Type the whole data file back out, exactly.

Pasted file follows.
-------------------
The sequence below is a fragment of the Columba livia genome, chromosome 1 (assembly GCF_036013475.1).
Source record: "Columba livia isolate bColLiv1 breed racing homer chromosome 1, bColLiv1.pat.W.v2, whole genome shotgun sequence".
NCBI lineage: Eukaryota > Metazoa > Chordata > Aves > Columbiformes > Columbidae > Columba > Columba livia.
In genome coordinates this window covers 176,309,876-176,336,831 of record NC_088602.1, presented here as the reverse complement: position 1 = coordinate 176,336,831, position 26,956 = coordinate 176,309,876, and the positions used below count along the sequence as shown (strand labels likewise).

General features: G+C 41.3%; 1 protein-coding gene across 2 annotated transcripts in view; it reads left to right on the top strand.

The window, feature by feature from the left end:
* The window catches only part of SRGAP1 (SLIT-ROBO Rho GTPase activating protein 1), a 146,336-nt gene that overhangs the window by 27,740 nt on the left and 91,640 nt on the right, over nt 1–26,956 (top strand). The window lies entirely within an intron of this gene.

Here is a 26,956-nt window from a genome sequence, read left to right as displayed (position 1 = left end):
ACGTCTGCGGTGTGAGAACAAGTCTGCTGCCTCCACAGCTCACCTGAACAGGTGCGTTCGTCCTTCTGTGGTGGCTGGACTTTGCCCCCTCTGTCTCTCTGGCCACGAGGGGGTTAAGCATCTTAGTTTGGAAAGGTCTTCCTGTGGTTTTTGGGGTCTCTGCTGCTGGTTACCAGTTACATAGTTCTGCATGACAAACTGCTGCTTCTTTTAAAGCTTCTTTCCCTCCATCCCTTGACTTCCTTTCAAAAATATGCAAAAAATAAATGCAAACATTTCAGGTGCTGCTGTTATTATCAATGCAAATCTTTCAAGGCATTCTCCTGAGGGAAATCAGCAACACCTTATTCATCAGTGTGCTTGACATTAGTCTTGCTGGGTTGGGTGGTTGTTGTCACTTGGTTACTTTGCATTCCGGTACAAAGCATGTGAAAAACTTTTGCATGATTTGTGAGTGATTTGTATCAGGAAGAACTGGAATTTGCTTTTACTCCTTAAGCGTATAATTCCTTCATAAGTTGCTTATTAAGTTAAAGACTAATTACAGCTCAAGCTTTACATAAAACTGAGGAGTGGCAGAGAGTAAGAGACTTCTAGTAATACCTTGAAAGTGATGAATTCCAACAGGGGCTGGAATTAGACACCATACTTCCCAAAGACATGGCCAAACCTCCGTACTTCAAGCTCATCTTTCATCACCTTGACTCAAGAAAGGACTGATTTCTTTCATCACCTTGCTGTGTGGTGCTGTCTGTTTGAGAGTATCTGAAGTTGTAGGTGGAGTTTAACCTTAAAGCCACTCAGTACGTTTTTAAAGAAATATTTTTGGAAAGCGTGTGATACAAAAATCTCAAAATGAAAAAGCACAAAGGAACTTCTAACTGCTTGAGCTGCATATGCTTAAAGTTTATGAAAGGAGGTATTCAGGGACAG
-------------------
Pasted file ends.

The sequence below is a fragment of the Columba livia genome, chromosome 1 (assembly GCF_036013475.1).
Source record: "Columba livia isolate bColLiv1 breed racing homer chromosome 1, bColLiv1.pat.W.v2, whole genome shotgun sequence".
NCBI lineage: Eukaryota > Metazoa > Chordata > Aves > Columbiformes > Columbidae > Columba > Columba livia.
In genome coordinates this window covers 176,309,876-176,336,831 of record NC_088602.1, presented here as the reverse complement: position 1 = coordinate 176,336,831, position 26,956 = coordinate 176,309,876, and the positions used below count along the sequence as shown (strand labels likewise).

General features: G+C 41.3%; 1 protein-coding gene across 2 annotated transcripts in view; it reads left to right on the top strand.

The window, feature by feature from the left end:
* The window catches only part of SRGAP1 (SLIT-ROBO Rho GTPase activating protein 1), a 146,336-nt gene that overhangs the window by 27,740 nt on the left and 91,640 nt on the right, over nt 1–26,956 (top strand). The window lies entirely within an intron of this gene.

Here is a 26,956-nt window from a genome sequence, read left to right as displayed (position 1 = left end):
ACGTCTGCGGTGTGAGAACAAGTCTGCTGCCTCCACAGCTCACCTGAACAGGTGCGTTCGTCCTTCTGTGGTGGCTGGACTTTGCCCCCTCTGTCTCTCTGGCCACGAGGGGGTTAAGCATCTTAGTTTGGAAAGGTCTTCCTGTGGTTTTTGGGGTCTCTGCTGCTGGTTACCAGTTACATAGTTCTGCATGACAAACTGCTGCTTCTTTTAAAGCTTCTTTCCCTCCATCCCTTGACTTCCTTTCAAAAATATGCAAAAAATAAATGCAAACATTTCAGGTGCTGCTGTTATTATCAATGCAAATCTTTCAAGGCATTCTCCTGAGGGAAATCAGCAACACCTTATTCATCAGTGTGCTTGACATTAGTCTTGCTGGGTTGGGTGGTTGTTGTCACTTGGTTACTTTGCATTCCGGTACAAAGCATGTGAAAAACTTTTGCATGATTTGTGAGTGATTTGTATCAGGAAGAACTGGAATTTGCTTTTACTCCTTAAGCGTATAATTCCTTCATAAGTTGCTTATTAAGTTAAAGACTAATTACAGCTCAAGCTTTACATAAAACTGAGGAGTGGCAGAGAGTAAGAGACTTCTAGTAATACCTTGAAAGTGATGAATTCCAACAGGGGCTGGAATTAGACACCATACTTCCCAAAGACATGGCCAAACCTCCGTACTTCAAGCTCATCTTTCATCACCTTGACTCAAGAAAGGACTGATTTCTTTCATCACCTTGCTGTGTGGTGCTGTCTGTTTGAGAGTATCTGAAGTTGTAGGTGGAGTTTAACCTTAAAGCCACTCAGTACGTTTTTAAAGAAATATTTTTGGAAAGCGTGTGATACAAAAATCTCAAAATGAAAAAGCACAAAGGAACTTCTAACTGCTTGAGCTGCATATGCTTAAAGTTTATGAAAGGAGGTATTCAGGGACAG